A concerned laundry expert is warning people about the disadvantages and even dangers of using homemade soap in your washing machine to do laundry.
The advice comes from Toronto-based TikTok creator and author Melissa Pateras (@melissadilkespateras), who brands her channel “Laundrytok.” The video starts with a stitch from a creator encouraging people to use homemade soap in a washing machine, and even grating a bar soap in a food processor. Pateras starts her stitch with an exasperated, “And here we go again with the homemade soap.”
It turns out, according to Pateras’ lengthy discourse, there are several reasons why using homemade soap in a modern washing machine is bad, and it starts with science.
@melissadilkespateras #stitch with @Brandi.faulkner homemade soap #laundrytok #laundry #diy ♬ original sound – Laundrytok | Melissa Pateras
“These bars need three types of energy to work,” Pateras notes. “Number one is chemical. That’s the soap. Number two is mechanical. That is scrubbing the heck out of an item with it. And number three is thermal. Yes, heat, because these bars need hot water in order to dissolve.”
Pateras points out, “In a modern washer you run the risk of ruining your machine and clogging the parts and your pipes. Most of these are not septic-safe because they’re made from fats and oils. Any recipe that includes these bars will void the warranty on your machine.”
And what’s more, she says, “The fats and the oils will make your clothes feel sort of greasy within a few months and the dirt will actually be attracted to them. I just don’t see the savings. Or how the reward outweighs the risk.”
She points out that while it might be 20 cents a load to wash with Tide or Persil, a brand like the Costco-associated Kirkland detergent works out to about 11 cents a load.
Commenters had thoughts on Melissa’s PSA.
“Blew out a washer using the ‘homemade’ stuff… super fun,” a user commented. “Never again.”
Pateras replied, “This is why I worry that so many people are doing it.”
That person added, “It was so gross too. We had to rotorooter the main drain too from the buildup. Was def NOT worth the savings on the soap.”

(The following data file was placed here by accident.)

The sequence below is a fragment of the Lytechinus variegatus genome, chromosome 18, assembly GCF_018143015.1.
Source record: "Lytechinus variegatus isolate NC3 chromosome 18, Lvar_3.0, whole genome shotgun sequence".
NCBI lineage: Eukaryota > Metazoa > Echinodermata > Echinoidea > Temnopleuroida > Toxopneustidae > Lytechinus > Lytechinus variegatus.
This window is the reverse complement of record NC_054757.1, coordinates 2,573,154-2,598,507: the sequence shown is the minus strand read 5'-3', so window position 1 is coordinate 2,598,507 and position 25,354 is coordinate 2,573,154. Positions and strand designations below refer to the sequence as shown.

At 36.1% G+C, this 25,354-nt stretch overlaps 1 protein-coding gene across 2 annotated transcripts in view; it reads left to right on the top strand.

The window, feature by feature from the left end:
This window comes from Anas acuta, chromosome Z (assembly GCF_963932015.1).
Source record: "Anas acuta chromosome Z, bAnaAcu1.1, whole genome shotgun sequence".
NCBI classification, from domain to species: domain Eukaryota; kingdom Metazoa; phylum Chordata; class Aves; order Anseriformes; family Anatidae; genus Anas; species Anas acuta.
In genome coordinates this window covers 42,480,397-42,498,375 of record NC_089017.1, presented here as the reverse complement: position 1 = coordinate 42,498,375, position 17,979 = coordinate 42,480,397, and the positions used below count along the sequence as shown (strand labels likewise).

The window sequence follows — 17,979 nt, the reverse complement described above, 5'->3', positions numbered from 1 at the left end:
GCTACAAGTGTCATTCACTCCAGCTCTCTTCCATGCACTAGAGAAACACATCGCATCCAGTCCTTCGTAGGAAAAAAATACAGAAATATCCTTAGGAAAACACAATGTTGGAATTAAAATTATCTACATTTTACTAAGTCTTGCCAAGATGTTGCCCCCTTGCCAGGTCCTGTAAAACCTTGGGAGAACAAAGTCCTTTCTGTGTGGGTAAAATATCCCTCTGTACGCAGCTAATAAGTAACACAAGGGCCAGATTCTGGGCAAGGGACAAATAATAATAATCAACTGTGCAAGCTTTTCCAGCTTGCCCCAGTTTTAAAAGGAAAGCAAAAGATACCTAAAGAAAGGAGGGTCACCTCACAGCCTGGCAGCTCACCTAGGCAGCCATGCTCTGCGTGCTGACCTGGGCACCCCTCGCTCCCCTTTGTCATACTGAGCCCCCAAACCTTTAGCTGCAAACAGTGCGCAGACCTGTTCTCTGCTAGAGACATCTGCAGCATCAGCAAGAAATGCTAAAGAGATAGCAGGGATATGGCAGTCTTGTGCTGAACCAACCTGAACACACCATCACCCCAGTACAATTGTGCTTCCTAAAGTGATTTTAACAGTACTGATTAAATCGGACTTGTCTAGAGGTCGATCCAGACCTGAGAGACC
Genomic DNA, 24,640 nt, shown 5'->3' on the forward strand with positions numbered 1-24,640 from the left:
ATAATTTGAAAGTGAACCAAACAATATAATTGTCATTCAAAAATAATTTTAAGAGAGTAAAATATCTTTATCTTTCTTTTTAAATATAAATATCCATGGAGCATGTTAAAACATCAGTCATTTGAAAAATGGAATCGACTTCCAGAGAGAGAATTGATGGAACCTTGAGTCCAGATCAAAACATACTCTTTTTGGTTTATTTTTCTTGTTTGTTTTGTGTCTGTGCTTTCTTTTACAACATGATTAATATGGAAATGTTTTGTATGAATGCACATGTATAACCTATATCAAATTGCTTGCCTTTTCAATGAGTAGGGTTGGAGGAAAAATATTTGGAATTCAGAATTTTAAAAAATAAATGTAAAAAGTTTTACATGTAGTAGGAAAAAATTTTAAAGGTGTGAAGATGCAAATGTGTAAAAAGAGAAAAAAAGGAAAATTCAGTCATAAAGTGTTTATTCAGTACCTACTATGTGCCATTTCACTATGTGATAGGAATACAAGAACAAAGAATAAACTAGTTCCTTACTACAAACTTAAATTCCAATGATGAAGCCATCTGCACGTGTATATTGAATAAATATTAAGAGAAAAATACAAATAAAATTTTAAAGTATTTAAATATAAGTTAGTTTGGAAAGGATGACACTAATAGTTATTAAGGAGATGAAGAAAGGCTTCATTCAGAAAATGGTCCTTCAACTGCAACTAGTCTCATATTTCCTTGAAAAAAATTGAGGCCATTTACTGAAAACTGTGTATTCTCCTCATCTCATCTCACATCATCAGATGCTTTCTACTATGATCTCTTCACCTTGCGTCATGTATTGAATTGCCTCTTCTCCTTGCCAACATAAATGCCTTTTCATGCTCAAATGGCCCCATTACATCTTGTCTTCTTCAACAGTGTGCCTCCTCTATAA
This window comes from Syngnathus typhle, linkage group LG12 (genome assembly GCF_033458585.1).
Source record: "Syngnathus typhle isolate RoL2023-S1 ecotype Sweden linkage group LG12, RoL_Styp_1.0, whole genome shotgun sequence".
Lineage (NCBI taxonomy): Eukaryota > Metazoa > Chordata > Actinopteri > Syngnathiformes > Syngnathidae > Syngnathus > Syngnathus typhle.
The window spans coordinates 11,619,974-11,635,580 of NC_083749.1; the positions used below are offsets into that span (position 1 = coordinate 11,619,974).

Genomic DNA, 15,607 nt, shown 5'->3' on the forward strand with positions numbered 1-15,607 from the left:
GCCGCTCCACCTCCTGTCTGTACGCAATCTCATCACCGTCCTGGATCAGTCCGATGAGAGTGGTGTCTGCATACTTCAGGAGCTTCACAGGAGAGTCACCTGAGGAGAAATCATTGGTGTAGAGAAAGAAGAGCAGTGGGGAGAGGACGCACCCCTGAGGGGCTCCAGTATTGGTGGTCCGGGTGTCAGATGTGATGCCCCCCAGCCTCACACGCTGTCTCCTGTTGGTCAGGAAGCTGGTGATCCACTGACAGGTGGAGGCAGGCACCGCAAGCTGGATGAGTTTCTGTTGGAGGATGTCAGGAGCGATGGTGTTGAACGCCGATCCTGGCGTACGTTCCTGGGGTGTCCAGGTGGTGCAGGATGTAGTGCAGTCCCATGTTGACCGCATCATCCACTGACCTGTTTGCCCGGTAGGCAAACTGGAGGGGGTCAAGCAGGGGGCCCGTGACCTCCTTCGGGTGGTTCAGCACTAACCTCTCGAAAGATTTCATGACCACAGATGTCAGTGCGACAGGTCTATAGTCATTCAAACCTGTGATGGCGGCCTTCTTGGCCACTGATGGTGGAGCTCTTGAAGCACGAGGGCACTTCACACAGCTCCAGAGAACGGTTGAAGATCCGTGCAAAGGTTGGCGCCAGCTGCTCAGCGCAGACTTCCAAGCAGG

Another pointed out another issue with trying to do DIY laundry soap, writing, “I looked in to making my own laundry soap, did more research and quickly decided not to waste my time.”
Pateras replied, “It really is such a waste.”
“I’m so happy I came across this content!” someone else enthused. “I bought those bar soaps because of the tiktok diy laundry detergent trend and started grating it into my laundry along with my regular detergent. I’m glad to hear that’s unnecessary.”
Pateres offered, “It’s great for stains but not the machine.”
And finally, another shared, “I used to make homemade laundry soap. It destroyed all of our clothes.”
Pateras noted, “I wish people would listen to stories like yours.”
Update, Sept. 30, 3:40 p.m. CT: The Daily Dot reached Pateras by phone, who noted she did this video as a follow-up to an earlier video she did on the topic. She said she was alerted to the video she stitched when she was tagged in that TikTok.
She remarked, “These companies have never sold so much of this bar soap before. They can’t keep it on the shelves. And even Amazon is selling homemade laundry kits, right? Which is all the ingredients just in one-stop shopping, because they know it’s a huge trend. And most of it is people that are trying to either save money or the environment. I mean, that’s essentially where it comes from. But the problem is, there actually is no savings. Because in order for that soap to work, it needs hot water. And therefore, it’s getting the opposite effect.”